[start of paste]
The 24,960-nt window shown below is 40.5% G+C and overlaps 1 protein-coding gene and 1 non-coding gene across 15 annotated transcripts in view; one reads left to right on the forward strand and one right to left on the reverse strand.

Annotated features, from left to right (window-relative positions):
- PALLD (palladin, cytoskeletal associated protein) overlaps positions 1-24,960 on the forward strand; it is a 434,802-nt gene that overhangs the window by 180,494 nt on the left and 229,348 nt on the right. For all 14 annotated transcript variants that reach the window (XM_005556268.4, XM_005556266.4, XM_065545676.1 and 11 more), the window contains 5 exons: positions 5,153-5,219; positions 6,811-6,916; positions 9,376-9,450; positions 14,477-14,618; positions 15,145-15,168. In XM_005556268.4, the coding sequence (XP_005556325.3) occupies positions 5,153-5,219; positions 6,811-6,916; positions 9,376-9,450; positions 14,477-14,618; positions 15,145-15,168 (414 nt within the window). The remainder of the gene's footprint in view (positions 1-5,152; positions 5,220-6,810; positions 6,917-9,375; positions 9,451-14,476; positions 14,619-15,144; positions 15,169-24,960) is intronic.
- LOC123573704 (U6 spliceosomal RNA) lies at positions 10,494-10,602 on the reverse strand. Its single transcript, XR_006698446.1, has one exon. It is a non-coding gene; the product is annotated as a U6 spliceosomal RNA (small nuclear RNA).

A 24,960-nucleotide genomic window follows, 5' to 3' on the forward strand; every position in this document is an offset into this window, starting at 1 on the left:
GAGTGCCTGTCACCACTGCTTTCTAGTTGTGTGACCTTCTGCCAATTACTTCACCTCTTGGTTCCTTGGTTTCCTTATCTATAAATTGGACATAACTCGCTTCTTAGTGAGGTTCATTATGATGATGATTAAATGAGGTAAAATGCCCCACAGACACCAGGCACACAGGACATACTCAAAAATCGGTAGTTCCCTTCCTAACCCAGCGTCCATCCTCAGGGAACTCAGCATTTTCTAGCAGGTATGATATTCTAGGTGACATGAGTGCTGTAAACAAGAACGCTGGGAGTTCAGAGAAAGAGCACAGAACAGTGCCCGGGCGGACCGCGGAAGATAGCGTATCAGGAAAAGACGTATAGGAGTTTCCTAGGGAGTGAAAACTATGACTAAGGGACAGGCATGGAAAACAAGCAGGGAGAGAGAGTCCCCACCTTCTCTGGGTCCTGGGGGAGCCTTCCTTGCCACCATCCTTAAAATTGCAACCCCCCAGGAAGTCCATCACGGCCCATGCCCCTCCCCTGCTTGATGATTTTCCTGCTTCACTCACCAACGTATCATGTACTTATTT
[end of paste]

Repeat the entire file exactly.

The 24,960-nt window shown below is 40.5% G+C and overlaps 1 protein-coding gene and 1 non-coding gene across 15 annotated transcripts in view; one reads left to right on the forward strand and one right to left on the reverse strand.

Annotated features, from left to right (window-relative positions):
- PALLD (palladin, cytoskeletal associated protein) overlaps positions 1-24,960 on the forward strand; it is a 434,802-nt gene that overhangs the window by 180,494 nt on the left and 229,348 nt on the right. For all 14 annotated transcript variants that reach the window (XM_005556268.4, XM_005556266.4, XM_065545676.1 and 11 more), the window contains 5 exons: positions 5,153-5,219; positions 6,811-6,916; positions 9,376-9,450; positions 14,477-14,618; positions 15,145-15,168. In XM_005556268.4, the coding sequence (XP_005556325.3) occupies positions 5,153-5,219; positions 6,811-6,916; positions 9,376-9,450; positions 14,477-14,618; positions 15,145-15,168 (414 nt within the window). The remainder of the gene's footprint in view (positions 1-5,152; positions 5,220-6,810; positions 6,917-9,375; positions 9,451-14,476; positions 14,619-15,144; positions 15,169-24,960) is intronic.
- LOC123573704 (U6 spliceosomal RNA) lies at positions 10,494-10,602 on the reverse strand. Its single transcript, XR_006698446.1, has one exon. It is a non-coding gene; the product is annotated as a U6 spliceosomal RNA (small nuclear RNA).

A 24,960-nucleotide genomic window follows, 5' to 3' on the forward strand; every position in this document is an offset into this window, starting at 1 on the left:
GAGTGCCTGTCACCACTGCTTTCTAGTTGTGTGACCTTCTGCCAATTACTTCACCTCTTGGTTCCTTGGTTTCCTTATCTATAAATTGGACATAACTCGCTTCTTAGTGAGGTTCATTATGATGATGATTAAATGAGGTAAAATGCCCCACAGACACCAGGCACACAGGACATACTCAAAAATCGGTAGTTCCCTTCCTAACCCAGCGTCCATCCTCAGGGAACTCAGCATTTTCTAGCAGGTATGATATTCTAGGTGACATGAGTGCTGTAAACAAGAACGCTGGGAGTTCAGAGAAAGAGCACAGAACAGTGCCCGGGCGGACCGCGGAAGATAGCGTATCAGGAAAAGACGTATAGGAGTTTCCTAGGGAGTGAAAACTATGACTAAGGGACAGGCATGGAAAACAAGCAGGGAGAGAGAGTCCCCACCTTCTCTGGGTCCTGGGGGAGCCTTCCTTGCCACCATCCTTAAAATTGCAACCCCCCAGGAAGTCCATCACGGCCCATGCCCCTCCCCTGCTTGATGATTTTCCTGCTTCACTCACCAACGTATCATGTACTTATTT